Owo tablespoons of cinnamon,

One Tablespoons of Pepper

One tablespoons ginger pouder.

Eight long ( about two and a half feet) Four day old french bread loaves cut

into slices

Boil everything together, till the volume is reduced by about a fifth. cool,

skim off most of the fat, leaving as much of the scummy stuff as possible

(easier if refridgerated).

Heat, stir, and ladle into bowls with chunks of bread in them.


(This was the first of the glitches, I accidentally added about three times

the pepper, because I did not check that the lid of the pepper jar was on

correctly!. Luckily, after I refridgerated it, the pepper stayed mostly in

the plastic container, because it preciptiated out with some of solids, and

I had a good clear broth, and transfered only some of the solids. It came

off well, and was liked)

- ---------------------


Leche Lumbard

        Boyle datys in swete wyne; grynd hem. Draw hem with the

        same wyne as chargeaunt as ye may do em, yn a pott with sygure.

        Boyle hit. Put therto poudur of gynger & canell, a grete dele;

        stere hit well togedyr. Yf hit be nowghte styfe ynowght, put

        thereto hard yolks of eyron or gratyd brede; or els thu may

        boyle brawn and draw hit thorow a streynour withour eny lycour.

        in the boylyng, do hit togedyr. Also thu may do with al maner

        of leche lumbard that thu makyste, and yn lentyn tyme thu may

        hav of sundez of stockfisch. when hit ys boyled, take out of the

        pott; do hit on a bord. Presse hit togedyr. when hit is colde,

        cut hit in brede leches & serve hit forth, a leche or ii in a dysch,


        and power a little clarre aboven.


- ---------------------

This came off very well, and was well recieved.

Four Pounds of Pitted dates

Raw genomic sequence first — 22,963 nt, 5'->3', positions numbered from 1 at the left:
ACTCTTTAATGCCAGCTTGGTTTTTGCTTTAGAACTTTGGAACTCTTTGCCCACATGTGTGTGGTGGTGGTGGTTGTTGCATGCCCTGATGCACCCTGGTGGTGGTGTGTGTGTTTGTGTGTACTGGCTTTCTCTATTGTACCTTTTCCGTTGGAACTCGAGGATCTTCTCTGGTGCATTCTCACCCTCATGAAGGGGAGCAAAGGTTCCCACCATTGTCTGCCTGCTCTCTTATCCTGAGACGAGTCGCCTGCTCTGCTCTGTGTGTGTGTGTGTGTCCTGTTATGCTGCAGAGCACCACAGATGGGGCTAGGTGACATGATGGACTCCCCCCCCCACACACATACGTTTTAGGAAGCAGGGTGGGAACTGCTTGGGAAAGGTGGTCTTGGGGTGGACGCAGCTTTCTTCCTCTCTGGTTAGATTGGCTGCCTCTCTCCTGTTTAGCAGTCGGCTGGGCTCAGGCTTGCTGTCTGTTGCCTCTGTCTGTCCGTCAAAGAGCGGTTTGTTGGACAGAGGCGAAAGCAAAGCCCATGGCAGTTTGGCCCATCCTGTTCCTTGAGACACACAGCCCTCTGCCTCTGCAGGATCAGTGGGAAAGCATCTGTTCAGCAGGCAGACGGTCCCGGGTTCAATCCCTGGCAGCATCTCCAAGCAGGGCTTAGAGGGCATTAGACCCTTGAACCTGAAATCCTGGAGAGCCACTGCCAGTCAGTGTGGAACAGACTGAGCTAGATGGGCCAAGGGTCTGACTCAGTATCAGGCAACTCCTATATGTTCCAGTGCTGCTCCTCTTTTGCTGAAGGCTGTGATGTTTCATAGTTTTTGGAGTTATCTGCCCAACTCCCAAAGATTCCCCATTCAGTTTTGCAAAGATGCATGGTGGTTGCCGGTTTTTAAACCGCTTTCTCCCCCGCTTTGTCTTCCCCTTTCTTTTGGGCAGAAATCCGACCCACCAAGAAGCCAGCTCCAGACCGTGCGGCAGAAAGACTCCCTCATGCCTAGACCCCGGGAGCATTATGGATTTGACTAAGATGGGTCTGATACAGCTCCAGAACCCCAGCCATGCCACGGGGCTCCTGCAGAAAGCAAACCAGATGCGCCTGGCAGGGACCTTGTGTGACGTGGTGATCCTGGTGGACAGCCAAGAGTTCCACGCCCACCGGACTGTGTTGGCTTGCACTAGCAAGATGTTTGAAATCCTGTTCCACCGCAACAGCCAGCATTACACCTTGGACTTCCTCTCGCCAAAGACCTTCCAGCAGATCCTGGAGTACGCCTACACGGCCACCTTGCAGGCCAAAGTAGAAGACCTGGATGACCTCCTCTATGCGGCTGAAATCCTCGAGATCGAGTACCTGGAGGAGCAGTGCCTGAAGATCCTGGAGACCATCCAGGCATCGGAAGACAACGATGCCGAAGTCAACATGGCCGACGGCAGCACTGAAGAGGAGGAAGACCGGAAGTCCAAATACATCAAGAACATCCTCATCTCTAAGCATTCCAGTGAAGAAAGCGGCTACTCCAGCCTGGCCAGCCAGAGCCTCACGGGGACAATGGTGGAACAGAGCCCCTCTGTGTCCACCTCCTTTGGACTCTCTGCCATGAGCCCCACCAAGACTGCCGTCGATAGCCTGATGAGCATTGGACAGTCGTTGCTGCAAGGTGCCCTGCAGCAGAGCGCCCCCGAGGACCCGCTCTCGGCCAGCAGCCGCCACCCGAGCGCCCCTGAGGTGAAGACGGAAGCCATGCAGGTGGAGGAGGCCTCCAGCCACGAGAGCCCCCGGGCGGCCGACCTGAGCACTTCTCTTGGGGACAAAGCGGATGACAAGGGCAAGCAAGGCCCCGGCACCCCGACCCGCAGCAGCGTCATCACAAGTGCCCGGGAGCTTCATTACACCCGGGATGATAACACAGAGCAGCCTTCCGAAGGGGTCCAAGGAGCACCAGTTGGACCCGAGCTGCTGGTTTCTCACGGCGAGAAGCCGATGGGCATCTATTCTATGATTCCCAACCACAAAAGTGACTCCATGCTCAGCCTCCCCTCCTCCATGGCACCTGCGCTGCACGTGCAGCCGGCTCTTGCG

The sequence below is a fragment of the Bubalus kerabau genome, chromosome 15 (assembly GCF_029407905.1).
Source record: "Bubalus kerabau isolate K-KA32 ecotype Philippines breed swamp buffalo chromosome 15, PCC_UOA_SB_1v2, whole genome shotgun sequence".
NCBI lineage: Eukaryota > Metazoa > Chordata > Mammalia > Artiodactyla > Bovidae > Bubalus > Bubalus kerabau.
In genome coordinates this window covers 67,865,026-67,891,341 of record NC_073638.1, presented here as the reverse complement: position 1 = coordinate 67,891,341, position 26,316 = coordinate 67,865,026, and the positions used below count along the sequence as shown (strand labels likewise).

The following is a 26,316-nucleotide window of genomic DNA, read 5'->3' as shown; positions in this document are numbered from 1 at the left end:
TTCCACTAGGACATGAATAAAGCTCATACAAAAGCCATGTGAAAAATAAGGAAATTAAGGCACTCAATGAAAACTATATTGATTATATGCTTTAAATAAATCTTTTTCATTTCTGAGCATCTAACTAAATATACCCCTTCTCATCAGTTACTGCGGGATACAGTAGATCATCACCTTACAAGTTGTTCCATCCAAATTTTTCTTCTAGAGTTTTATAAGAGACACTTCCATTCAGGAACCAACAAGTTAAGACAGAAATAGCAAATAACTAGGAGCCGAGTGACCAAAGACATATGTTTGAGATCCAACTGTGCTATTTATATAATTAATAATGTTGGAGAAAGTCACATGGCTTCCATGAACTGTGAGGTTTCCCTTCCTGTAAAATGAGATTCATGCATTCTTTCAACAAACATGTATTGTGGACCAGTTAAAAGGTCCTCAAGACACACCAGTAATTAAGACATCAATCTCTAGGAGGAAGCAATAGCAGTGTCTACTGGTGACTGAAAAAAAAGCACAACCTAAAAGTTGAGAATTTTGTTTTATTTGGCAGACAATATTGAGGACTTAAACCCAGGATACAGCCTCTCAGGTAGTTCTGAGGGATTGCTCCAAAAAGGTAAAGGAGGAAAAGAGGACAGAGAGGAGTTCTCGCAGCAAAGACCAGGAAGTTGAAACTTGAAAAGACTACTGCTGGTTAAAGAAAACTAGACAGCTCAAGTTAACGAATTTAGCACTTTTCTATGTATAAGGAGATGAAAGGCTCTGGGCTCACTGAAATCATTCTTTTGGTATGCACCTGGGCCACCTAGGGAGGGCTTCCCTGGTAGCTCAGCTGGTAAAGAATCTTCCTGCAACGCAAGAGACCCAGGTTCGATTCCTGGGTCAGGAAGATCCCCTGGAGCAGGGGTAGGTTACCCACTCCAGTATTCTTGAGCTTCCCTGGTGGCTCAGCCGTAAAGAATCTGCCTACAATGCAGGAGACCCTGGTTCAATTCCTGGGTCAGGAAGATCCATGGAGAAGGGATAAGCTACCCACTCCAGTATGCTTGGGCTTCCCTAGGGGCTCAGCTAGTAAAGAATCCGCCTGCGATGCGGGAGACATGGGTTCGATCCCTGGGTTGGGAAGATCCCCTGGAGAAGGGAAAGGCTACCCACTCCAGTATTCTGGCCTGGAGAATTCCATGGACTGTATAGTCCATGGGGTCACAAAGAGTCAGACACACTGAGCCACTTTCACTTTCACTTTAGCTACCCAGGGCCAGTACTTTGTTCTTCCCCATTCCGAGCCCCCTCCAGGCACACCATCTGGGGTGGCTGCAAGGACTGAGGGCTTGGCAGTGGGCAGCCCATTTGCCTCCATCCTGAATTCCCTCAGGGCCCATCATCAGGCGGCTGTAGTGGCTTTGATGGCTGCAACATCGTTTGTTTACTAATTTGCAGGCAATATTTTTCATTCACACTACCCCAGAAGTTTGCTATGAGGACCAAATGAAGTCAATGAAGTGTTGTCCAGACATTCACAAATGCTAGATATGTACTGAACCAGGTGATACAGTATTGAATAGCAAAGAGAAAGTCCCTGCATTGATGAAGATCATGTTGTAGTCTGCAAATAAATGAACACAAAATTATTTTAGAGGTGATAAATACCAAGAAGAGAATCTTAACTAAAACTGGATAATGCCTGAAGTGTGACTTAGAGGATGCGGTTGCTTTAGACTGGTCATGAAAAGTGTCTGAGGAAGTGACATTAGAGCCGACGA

Three cups sugar

Two to three cups well dried plain white bread crumbs

Three tablespoons of Cinnamon

One tablespoon of Ginger Powder

Ginger powder to garnish

More white bread crumbs

Red Wine (I used Almaden


Put dates in pot and add enough wine to cover them plus one inch. Boil it

for about twenty minutes (the skins should come off the dates.) Sieve out

the dates, reserving the wine.

Grind the dates in a processor until smooth, adding only enough reserved

wine to enable processing. The dates should be a thick smooth paste like

cooked oatmeal, and hold the shape of a spoon wen drawn through. It should

not be runny.

Put the paste into a pot, add sugar, spices, and, a scant cup of wine, (less

if the paste is thin or runny)

and heat, slowly, stirring until spices and sugar dissolves, and the mixture

is heated through. (careful , it will burn quickly!). Stir in the bread

crumbs, and take off heat, let it cool to a handling temperature.

Strew breadcrumbs on a sheet of plastic wrap, and plop a generous amount of

the mixture on the crumbs. Roll up into a thick (1 1/2 to 2 inches diameter)

log shape and wrap with the plastic, and refridgreate. repeat for as  When

completely cooled, unwrap, cut into thick slices (about 3/4 inch) and

arrange in bowl, sprinkle with ginger, and serve.


makes enough for 120

- ---------------------


Butturd wortys

        Take al maner of good herbes that thu mayste get. Peke hem,

        weshe hem, hewe hem; boyle hem in fayre water. Put butter

        therto, clarified, a grete dele, when they be boyled ynow.

        Salte hem; let none otemele come theryn. Dyse bred to

        smale gobbettys, and do in dishes, and powre wortys

        theruppon, and serve hem forth.


- ---------------------

Two large bunches Turnip Greens

Two large bunches Mustard Greens

Two large bunches Collard Greens

One large bunch Italian parsely

3 lbs butter

About 16 cups plain untoasted white bread croutons


Stem and coarsely chop greens and parsely. Lightly Parboil them (until